METHODS :

Selection of sample: three stages of sampling was adopted for the present study

stage I : selection of city stage II : selection of area. Stage III : selection respondents.

Selection of City : The colleagues of Patan, Banashkatha, Sabarkatha and Mahesana District of North Gujarat were selected for the investigation because its accessibility and regular visits that could make this study easy and approachable The selections of these cities were made purposively because of availability of Hockey players.

Selection of Area : A university and a college was selected for procuring desired data, they are : Hemchandracharya North Gujarat University, Patan and University Sports Department, Patan.

Selection Of Respondents : Total 120 male Hockey players were selected between the ages of 18 to 28 years. Stratified random sampling techniques were used for the selection of respondents. 60 respondents from Patan, Banashkatha,Sabarkatha and Mahesana District 60 respondents form Mahesana cities were selected 30 respondents of each age group i.e.18-22 and 23-28 years randomly selected respectively. They were participating in Hockey competitive matches at college / university levels.

Collection of Data : A checklist type of questionnaire was selected, as it is reliable method to elicit information and dietary pattern of Hockey players . The questionnaire helped to elicit the following information regarding food habits and nutrient intake etc.

Assessement of Nutrient Intake : 24 hours dietary recalls method was adopted and nutrients intake per day was calculated ( Swaminathan,2004). Calculation of nutrients intake was done with the help of the nutritive value of Indian foods and compare with RDA given by ICMR (Gopalan et at.2004).

Statistical Analysis : The collected data were analyzed with the help of following tests as per the procedure of Fisher and Yates presented by Arrora et.al (2007)

FINDINGS : TABEL-1

DIETARY PATTERNS OF THE HOCKEY PLAYERS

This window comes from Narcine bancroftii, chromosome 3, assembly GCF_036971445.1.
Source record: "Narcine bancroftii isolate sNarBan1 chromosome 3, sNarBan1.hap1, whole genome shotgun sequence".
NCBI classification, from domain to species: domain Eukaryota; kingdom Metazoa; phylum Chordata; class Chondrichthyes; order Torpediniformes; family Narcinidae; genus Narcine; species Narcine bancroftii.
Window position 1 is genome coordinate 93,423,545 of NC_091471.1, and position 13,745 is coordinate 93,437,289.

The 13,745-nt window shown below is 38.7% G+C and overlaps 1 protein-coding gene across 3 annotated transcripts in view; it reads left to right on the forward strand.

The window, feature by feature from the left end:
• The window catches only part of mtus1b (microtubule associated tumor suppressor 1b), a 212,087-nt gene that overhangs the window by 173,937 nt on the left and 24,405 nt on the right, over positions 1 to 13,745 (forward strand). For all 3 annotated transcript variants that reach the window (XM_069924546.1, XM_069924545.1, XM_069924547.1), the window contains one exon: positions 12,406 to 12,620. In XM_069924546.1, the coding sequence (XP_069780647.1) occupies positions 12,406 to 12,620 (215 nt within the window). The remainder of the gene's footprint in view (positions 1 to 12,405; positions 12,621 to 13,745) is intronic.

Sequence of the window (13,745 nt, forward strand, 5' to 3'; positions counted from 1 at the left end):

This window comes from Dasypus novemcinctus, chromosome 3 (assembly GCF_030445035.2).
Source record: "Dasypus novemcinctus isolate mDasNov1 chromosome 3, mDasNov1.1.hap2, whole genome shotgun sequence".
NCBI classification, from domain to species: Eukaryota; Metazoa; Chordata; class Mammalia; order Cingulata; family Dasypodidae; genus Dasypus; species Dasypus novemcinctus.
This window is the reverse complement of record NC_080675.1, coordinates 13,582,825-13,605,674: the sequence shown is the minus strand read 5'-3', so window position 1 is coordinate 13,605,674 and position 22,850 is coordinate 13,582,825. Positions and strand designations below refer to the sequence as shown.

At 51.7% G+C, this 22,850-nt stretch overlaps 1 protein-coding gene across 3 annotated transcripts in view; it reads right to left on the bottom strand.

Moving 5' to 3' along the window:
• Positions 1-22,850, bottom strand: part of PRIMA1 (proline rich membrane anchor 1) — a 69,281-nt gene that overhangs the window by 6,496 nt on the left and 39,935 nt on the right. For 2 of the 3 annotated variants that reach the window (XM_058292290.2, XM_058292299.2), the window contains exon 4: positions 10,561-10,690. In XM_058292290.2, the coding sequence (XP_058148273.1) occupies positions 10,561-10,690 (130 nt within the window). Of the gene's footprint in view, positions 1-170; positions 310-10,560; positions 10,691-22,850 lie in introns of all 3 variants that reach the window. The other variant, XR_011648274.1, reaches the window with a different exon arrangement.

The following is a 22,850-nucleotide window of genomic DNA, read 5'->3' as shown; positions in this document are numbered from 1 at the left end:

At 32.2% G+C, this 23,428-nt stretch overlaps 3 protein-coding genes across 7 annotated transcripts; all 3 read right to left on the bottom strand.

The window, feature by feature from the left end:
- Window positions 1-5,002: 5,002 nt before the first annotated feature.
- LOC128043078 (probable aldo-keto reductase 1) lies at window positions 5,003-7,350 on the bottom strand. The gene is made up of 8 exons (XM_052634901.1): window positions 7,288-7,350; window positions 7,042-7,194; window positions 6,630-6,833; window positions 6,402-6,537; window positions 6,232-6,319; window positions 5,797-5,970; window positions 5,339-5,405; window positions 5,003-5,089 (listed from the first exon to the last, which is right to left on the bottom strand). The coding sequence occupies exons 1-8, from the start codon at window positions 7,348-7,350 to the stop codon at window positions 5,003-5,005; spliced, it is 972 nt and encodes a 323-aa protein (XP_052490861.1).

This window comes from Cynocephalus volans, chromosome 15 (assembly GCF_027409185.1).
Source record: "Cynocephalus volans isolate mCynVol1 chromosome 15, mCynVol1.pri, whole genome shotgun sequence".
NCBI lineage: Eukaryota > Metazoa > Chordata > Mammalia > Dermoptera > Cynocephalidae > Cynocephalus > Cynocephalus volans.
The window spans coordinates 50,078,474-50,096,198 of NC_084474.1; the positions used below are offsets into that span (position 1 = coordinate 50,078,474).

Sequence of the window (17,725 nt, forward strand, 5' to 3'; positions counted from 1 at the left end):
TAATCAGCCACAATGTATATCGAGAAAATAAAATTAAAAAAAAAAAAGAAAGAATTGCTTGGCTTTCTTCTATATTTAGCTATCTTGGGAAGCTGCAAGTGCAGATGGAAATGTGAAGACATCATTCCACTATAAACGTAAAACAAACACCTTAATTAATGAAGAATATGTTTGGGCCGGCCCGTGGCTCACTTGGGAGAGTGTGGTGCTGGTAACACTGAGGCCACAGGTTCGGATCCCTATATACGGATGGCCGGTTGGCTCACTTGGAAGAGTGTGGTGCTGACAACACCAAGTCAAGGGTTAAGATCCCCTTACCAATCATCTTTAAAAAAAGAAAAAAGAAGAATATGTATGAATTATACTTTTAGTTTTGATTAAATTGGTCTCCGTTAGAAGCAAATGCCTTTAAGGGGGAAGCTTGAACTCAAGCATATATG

DIETARY PATTERN

NON-SPORTS UNIVERSITY/

COLLEGE

UNIVERSITY SPORTS DEPARTMENT

AVERAGE

n=60

%

n=60

%

n=120

%

4 meal pattern *

39

65.00

19

31.66

58

48.33

5 meal pattern**

21

35.00

41

68.33

62

51.66

Total

60

100

60

100

120

100

* = Breakfast + Lunch +Evening tea + Dinner

* *= Breakfast + Lunch +Evening tea + Dinner +Any other

TABLE II

AVERGE NUTRIENT INTAKE OF HOCKEY PLAYERS

NUTEIENTS

RDA

UNIVERSITY SPORTS DEPARTMENT

NON SPORTS COLLEGE

Energy (keal)

3800

3980.5

3425.92

Protein (G)

60

70.9

56.0

Fat (G)

20

25

25

Iron (mg)

28

23.9

26

Calcium (mg)

400

540.5

510.7

Vitamin A (micro g)

2400

2450

2510

Vitamin C(mg)

40

60.78

45.7

Vitamin B1(mg)

1.6

2.3

1.8

Vitamin B2 (mg)

1.9

3.45

2.5

DISCUSSIONS OF THE FINDINGS :

DIETARY PATTERNS OF THE HOCKEY PLAYERS

Table-I shows that majority of Hockey players, 51.66 percent followed five meals pattern.whereas 48.33 percent Hockey players were following four meals patterns. Among non- sports university / college Hockey players 65 percent were taking four meals pattern and 35 percent Hockey players were taking five meals pattern. Similar results were observed by Serrotosa (2001) also found out that majority of the Hockey players took four meals per day. However, among university sports Department maximum numbers of Hockey players (68.33 percent) were taking five meals pattern. , rests 31.66 percent of Hockey players from university sports Department were taking four meals pattern. Most of the Hockey players form university sports Department got economical supports from the college and followed the diet recommended by the dietician there fore, they used to follow five meals pattern per day whereas, the Hockey players form non-sports university/college does not have any economical support none of the college and were not aware of the importance of regular meal pattern so they generally followed four meals pattern.

AVERAGE DAILY ENERGY AND NUTRIENT INTAKE OF THE HOCKEY PLAYERS.